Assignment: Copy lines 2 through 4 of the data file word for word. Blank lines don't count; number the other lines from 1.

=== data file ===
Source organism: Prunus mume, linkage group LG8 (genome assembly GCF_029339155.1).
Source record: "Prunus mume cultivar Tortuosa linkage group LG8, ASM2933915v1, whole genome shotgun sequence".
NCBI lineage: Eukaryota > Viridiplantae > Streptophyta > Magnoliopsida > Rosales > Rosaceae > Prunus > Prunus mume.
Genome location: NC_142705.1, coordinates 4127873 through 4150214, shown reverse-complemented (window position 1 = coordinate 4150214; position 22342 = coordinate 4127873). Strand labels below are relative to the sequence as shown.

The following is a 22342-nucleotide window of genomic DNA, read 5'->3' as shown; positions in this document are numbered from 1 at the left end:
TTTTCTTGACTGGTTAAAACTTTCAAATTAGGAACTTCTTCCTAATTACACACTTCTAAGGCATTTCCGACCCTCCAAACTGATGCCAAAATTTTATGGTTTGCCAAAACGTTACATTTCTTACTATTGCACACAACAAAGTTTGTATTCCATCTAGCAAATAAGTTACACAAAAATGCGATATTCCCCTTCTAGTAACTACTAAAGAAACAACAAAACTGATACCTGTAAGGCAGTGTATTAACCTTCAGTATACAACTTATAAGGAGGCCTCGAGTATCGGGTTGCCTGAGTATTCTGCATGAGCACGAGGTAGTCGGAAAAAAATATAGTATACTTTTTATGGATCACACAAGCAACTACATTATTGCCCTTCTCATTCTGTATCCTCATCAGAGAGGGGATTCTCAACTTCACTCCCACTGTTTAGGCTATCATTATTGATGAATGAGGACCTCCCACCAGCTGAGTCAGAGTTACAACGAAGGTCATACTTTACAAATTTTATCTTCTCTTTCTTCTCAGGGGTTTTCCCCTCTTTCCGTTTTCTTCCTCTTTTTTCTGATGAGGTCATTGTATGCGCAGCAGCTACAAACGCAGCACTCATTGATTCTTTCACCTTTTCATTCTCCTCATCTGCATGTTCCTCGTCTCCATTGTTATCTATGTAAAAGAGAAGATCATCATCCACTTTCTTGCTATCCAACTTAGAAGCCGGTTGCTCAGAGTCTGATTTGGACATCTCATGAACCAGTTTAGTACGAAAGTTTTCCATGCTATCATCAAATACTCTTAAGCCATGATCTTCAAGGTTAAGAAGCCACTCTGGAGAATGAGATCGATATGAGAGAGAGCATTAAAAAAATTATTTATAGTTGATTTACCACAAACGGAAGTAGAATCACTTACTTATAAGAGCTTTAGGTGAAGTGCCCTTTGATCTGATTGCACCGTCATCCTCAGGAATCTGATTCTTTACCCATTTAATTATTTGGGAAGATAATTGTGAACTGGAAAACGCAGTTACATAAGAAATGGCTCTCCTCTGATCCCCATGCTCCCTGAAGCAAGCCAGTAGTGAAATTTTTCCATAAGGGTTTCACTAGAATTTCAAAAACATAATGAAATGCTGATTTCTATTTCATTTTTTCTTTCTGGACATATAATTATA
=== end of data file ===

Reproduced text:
Source record: "Prunus mume cultivar Tortuosa linkage group LG8, ASM2933915v1, whole genome shotgun sequence".
NCBI lineage: Eukaryota > Viridiplantae > Streptophyta > Magnoliopsida > Rosales > Rosaceae > Prunus > Prunus mume.
Genome location: NC_142705.1, coordinates 4127873 through 4150214, shown reverse-complemented (window position 1 = coordinate 4150214; position 22342 = coordinate 4127873). Strand labels below are relative to the sequence as shown.